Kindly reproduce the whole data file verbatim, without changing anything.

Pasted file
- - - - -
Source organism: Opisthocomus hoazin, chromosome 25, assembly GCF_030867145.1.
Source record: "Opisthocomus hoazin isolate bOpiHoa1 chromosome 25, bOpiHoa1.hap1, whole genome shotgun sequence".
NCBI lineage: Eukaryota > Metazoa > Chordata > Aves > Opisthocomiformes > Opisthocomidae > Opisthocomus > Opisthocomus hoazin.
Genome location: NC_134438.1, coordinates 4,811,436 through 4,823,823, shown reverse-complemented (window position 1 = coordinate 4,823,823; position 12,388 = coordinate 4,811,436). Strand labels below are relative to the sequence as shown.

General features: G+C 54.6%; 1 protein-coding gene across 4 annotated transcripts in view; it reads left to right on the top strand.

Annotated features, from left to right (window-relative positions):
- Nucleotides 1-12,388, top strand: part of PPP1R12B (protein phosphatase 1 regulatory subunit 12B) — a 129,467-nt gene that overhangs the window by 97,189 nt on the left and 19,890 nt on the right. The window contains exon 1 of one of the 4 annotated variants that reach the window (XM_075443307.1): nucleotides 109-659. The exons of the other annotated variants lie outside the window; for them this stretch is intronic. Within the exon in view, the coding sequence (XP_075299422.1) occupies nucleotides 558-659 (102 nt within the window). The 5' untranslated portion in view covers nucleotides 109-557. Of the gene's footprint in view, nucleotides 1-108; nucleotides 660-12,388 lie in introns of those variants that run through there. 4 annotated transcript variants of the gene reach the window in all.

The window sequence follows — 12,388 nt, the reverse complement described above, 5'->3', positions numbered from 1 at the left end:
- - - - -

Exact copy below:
Source organism: Opisthocomus hoazin, chromosome 25, assembly GCF_030867145.1.
Source record: "Opisthocomus hoazin isolate bOpiHoa1 chromosome 25, bOpiHoa1.hap1, whole genome shotgun sequence".
NCBI lineage: Eukaryota > Metazoa > Chordata > Aves > Opisthocomiformes > Opisthocomidae > Opisthocomus > Opisthocomus hoazin.
Genome location: NC_134438.1, coordinates 4,811,436 through 4,823,823, shown reverse-complemented (window position 1 = coordinate 4,823,823; position 12,388 = coordinate 4,811,436). Strand labels below are relative to the sequence as shown.

General features: G+C 54.6%; 1 protein-coding gene across 4 annotated transcripts in view; it reads left to right on the top strand.

Annotated features, from left to right (window-relative positions):
- Nucleotides 1-12,388, top strand: part of PPP1R12B (protein phosphatase 1 regulatory subunit 12B) — a 129,467-nt gene that overhangs the window by 97,189 nt on the left and 19,890 nt on the right. The window contains exon 1 of one of the 4 annotated variants that reach the window (XM_075443307.1): nucleotides 109-659. The exons of the other annotated variants lie outside the window; for them this stretch is intronic. Within the exon in view, the coding sequence (XP_075299422.1) occupies nucleotides 558-659 (102 nt within the window). The 5' untranslated portion in view covers nucleotides 109-557. Of the gene's footprint in view, nucleotides 1-108; nucleotides 660-12,388 lie in introns of those variants that run through there. 4 annotated transcript variants of the gene reach the window in all.

The window sequence follows — 12,388 nt, the reverse complement described above, 5'->3', positions numbered from 1 at the left end: